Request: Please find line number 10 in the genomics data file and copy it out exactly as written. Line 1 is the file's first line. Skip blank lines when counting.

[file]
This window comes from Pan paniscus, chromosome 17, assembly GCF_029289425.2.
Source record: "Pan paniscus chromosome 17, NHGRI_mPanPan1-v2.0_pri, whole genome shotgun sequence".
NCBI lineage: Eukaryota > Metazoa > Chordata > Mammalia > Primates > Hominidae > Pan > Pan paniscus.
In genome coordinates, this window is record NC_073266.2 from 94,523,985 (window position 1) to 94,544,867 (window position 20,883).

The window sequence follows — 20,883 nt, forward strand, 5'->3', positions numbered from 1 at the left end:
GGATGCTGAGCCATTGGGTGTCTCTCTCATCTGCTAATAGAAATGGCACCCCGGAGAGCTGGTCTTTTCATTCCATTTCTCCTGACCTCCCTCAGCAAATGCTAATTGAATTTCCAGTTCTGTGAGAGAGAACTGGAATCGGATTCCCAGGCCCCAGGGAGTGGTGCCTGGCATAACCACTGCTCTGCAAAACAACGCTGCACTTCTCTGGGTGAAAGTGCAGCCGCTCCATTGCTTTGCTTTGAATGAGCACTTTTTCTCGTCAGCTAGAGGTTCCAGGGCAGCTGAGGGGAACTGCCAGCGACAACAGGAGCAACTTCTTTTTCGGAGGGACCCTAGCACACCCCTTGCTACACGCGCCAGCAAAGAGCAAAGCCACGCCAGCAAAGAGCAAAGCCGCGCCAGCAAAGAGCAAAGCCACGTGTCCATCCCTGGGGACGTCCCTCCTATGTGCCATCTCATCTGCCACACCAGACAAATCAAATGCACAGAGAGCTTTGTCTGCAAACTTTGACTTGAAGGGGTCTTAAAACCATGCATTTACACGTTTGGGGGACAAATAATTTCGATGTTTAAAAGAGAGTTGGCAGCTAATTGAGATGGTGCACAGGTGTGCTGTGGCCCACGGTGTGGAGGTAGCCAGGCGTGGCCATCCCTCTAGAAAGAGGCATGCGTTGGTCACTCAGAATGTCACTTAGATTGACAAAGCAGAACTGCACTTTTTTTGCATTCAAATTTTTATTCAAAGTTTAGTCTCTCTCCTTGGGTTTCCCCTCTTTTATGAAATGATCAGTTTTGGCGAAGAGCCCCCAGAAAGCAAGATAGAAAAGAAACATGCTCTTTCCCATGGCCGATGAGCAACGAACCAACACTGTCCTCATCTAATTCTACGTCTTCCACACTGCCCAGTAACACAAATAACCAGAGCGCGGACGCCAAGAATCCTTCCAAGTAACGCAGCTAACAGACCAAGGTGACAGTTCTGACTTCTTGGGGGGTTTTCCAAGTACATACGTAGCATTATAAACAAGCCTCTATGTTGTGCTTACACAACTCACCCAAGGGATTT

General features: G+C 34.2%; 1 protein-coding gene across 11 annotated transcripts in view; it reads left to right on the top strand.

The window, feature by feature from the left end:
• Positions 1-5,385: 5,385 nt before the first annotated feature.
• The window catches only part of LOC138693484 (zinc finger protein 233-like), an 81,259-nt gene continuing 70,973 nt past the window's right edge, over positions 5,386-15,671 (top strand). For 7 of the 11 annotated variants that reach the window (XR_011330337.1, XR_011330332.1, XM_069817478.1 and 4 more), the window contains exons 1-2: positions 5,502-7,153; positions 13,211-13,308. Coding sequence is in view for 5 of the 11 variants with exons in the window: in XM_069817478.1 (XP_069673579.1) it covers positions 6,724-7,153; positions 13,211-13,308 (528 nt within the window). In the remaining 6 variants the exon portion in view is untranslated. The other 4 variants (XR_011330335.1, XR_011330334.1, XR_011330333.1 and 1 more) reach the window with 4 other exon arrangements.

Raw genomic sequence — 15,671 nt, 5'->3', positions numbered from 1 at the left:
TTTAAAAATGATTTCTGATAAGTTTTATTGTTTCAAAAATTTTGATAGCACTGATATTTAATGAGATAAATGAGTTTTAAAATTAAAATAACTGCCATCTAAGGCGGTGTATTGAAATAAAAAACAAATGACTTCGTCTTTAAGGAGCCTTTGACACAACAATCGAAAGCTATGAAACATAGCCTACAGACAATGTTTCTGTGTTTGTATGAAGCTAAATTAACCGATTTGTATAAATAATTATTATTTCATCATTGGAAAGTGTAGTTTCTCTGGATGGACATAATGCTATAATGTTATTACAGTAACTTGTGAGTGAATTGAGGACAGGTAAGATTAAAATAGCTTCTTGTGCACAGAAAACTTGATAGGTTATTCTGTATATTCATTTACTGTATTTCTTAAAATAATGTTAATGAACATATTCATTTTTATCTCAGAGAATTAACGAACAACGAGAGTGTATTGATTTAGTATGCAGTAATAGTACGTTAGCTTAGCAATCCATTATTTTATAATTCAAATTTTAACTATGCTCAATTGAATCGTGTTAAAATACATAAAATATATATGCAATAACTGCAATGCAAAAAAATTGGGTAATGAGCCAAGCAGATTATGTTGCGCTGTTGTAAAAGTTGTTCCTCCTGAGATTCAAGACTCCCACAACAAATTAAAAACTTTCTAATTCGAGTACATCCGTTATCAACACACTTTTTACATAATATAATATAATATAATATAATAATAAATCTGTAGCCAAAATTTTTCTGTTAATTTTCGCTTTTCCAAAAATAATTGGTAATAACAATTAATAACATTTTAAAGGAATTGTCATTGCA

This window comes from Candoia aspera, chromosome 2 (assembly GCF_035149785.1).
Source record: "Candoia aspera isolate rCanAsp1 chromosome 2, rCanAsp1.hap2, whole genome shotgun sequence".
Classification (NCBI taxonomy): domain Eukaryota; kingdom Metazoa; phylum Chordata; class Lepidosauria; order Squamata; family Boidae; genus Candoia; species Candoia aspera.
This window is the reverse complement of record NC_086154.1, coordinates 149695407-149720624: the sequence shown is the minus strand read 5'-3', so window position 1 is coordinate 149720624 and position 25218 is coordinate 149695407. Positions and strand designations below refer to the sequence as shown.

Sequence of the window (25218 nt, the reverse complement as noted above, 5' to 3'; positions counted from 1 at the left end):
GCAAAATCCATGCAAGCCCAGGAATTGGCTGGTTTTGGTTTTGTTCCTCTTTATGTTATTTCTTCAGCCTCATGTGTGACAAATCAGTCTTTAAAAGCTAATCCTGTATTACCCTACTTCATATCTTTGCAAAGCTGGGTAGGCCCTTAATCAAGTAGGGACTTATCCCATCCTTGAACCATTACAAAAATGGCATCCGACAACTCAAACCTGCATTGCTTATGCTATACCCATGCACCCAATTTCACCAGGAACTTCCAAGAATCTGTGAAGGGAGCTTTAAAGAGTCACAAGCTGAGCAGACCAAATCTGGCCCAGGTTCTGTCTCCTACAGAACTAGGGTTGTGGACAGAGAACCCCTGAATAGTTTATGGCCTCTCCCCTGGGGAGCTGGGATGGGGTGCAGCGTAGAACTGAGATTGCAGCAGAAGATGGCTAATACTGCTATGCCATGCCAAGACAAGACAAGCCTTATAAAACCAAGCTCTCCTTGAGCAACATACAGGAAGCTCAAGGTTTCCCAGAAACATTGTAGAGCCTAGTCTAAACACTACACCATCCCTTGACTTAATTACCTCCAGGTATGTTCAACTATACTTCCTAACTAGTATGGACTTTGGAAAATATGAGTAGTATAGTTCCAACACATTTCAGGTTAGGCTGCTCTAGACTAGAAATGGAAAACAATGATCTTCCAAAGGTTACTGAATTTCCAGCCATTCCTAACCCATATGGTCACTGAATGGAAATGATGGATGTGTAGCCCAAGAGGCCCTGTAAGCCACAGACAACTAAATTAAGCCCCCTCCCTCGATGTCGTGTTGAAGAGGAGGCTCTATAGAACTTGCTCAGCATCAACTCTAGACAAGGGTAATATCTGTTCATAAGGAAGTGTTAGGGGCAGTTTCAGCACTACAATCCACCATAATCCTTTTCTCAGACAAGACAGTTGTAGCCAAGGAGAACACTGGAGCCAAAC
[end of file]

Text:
• The window catches only part of LOC138693484 (zinc finger protein 233-like), an 81,259-nt gene continuing 70,973 nt past the window's right edge, over positions 5,386-15,671 (top strand). For 7 of the 11 annotated variants that reach the window (XR_011330337.1, XR_011330332.1, XM_069817478.1 and 4 more), the window contains exons 1-2: positions 5,502-7,153; positions 13,211-13,308. Coding sequence is in view for 5 of the 11 variants with exons in the window: in XM_069817478.1 (XP_069673579.1) it covers positions 6,724-7,153; positions 13,211-13,308 (528 nt within the window). In the remaining 6 variants the exon portion in view is untranslated. The other 4 variants (XR_011330335.1, XR_011330334.1, XR_011330333.1 and 1 more) reach the window with 4 other exon arrangements.